The shares of mining and civil construction company Maca Ltd (ASX: MLD) have crashed down by over 23% today following the company’s disappointing half year report.

On the top line the company reported $208.5 million of revenue, which is a 35% drop from the corresponding period last year. But perhaps most disappointing is how the numbers gradually get worse as we move down the income statement.

Maca pulled in EBITDA of $42.9 million, down 47% year over year, and net profit of just $12.4 million, which is a whopping 64% decline from the first half of last year. On a per share basis, the company produced earnings of 5.3 cents compared to 15.7 cents last year.

Achieving the market consensus full year earnings per share estimate of 14 cents seems incredibly unlikely now, even with an apparent order book of $1.1 billion. In its half year report management offered full year revenue guidance of $420 million. This projected 30% drop in full-year revenue would mean net profit of just $24.8 million if it isn’t able to improve its margins between now and then.

By my calculations this would equate to earnings per share of just 10.6 cents, which is far below market expectations and fully explains why the market has responded so negatively to these results.

The drop in net profit margin from 10.4% to 5.9% is quite worrying and although the company has a reasonably strong balance sheet, I don’t believe it will take long for it come under significant pressure, while the company still pays out a high portion of its earnings through dividends. Management has decided to pay an interim dividend of 4 cents per share, which works out to be a payout ratio of 75%. If it does the same for its final dividend it will mean the shares are trading with a forward dividend yield of 10.5%.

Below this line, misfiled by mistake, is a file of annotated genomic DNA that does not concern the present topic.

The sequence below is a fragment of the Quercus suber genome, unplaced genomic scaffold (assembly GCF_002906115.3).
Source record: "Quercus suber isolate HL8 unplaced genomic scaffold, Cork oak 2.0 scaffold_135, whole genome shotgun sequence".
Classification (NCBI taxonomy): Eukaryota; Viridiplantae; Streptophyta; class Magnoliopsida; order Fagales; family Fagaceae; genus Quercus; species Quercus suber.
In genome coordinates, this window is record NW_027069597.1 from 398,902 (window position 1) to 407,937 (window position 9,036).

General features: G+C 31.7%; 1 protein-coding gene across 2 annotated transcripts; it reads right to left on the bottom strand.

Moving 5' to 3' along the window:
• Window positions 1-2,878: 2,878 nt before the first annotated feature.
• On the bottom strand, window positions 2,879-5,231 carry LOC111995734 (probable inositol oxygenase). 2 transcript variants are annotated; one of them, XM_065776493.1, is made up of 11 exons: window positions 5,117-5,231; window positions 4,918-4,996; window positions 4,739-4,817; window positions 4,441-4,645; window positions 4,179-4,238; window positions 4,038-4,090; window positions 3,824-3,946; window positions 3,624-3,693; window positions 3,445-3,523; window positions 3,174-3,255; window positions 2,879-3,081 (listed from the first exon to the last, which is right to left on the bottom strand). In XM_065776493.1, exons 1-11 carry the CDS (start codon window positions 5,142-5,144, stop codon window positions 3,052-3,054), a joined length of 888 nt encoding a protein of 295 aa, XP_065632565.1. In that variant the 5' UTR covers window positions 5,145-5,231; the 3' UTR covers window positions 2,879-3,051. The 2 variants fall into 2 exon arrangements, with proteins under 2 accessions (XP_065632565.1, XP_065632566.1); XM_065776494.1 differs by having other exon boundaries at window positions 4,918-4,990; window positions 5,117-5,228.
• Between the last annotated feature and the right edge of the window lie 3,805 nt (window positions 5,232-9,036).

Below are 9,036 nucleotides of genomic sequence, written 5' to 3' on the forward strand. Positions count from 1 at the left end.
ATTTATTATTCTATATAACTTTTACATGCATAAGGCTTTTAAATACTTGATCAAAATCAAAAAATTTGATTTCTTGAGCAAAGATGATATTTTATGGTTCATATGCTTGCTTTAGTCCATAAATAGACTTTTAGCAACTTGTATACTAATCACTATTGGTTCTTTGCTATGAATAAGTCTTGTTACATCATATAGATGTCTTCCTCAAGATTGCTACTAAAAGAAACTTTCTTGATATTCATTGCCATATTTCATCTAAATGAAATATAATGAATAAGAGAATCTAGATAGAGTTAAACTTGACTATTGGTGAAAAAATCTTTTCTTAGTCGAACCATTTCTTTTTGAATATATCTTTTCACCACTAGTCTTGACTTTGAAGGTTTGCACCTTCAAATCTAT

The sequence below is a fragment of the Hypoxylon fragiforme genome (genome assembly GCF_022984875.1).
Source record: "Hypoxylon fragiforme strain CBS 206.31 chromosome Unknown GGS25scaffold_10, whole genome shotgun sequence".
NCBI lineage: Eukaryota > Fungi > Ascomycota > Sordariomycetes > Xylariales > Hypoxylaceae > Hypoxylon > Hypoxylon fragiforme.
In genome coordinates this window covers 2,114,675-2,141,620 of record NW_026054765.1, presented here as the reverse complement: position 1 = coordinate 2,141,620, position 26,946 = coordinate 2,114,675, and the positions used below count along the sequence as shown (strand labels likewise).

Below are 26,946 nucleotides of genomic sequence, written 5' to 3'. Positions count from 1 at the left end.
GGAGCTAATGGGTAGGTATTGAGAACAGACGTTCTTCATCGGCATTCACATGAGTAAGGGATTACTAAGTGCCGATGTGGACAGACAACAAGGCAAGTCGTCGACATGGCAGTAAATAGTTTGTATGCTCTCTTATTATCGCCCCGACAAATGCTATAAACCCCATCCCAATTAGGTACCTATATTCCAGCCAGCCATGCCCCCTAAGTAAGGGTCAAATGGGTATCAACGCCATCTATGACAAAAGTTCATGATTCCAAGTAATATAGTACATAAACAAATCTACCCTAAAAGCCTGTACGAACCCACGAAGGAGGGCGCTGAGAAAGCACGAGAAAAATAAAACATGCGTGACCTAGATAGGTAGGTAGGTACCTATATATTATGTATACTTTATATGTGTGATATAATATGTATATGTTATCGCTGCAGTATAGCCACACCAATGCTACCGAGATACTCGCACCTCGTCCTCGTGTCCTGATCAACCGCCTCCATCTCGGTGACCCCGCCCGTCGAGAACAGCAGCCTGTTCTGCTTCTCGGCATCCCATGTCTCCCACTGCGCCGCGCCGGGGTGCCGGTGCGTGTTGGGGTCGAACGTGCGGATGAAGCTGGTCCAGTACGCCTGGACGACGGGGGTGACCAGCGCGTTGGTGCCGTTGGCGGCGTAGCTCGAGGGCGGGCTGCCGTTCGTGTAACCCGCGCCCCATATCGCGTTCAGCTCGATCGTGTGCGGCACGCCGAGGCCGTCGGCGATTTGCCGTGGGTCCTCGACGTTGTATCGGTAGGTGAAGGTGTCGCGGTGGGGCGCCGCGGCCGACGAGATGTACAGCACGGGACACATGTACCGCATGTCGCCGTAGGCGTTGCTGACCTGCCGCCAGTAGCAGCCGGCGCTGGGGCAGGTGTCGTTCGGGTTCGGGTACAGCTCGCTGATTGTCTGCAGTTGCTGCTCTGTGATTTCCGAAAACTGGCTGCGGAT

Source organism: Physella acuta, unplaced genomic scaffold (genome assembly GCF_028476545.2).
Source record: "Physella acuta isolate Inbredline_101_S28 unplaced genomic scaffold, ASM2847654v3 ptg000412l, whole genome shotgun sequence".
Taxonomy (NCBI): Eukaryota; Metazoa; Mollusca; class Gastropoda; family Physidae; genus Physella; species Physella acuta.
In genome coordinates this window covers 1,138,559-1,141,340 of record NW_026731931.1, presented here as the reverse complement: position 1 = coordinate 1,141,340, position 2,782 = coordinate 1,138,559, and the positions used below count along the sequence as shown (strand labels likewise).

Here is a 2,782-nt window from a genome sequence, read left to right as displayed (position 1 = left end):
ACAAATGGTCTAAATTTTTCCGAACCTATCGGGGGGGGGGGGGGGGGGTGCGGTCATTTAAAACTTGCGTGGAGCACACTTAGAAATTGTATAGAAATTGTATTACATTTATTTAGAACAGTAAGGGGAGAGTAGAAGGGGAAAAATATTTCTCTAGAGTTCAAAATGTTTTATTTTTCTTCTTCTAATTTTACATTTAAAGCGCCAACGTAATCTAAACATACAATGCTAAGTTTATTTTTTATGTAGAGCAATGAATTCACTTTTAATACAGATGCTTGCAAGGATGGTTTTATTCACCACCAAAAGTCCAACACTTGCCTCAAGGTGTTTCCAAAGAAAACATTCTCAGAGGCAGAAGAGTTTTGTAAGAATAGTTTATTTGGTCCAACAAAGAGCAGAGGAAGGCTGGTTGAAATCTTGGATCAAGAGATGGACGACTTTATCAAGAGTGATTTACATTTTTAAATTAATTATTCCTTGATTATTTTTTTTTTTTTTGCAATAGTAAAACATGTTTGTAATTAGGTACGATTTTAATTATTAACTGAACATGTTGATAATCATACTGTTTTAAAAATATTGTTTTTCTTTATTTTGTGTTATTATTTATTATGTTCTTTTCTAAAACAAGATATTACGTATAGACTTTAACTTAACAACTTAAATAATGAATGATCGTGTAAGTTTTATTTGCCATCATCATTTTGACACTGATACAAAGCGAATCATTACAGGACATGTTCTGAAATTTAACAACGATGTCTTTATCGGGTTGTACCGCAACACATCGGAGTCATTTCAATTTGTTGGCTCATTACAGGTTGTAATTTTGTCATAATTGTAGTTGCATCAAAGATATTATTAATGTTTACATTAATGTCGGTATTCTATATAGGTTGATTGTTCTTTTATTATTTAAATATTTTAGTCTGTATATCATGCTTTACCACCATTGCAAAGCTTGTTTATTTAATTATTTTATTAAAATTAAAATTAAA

But like many resources shares such as BHP Billiton Limited (ASX: BHP), Monadelphous Group Limited (ASX: MND), and RCR Tomlinson Limited (ASX: RCR), I would suggest avoiding it no matter how tempting its dividend yield is. I can’t help but feel that there are better options out there, especially after the recent broad market sell-off.

There is a slight chance of a turnaround though I must admit. With over two-thirds of the work it has in hand involving gold mining, the recent surge in the gold price could potentially help the company turnaround its fortunes. But let’s be honest, it is a big ask and certainly not a risk I would be willing to take unfortunately.

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Motley Fool contributor James Mickleboro has no position in any stocks mentioned. Unless otherwise noted, the author does not have a position in any stocks mentioned by the author in the comments below. The Motley Fool Australia has no position in any of the stocks mentioned. We Fools may not all hold the same opinions, but we all believe that considering a diverse range of insights makes us better investors. The Motley Fool has a disclosure policy. This article contains general investment advice only (under AFSL 400691). Authorised by Bruce Jackson.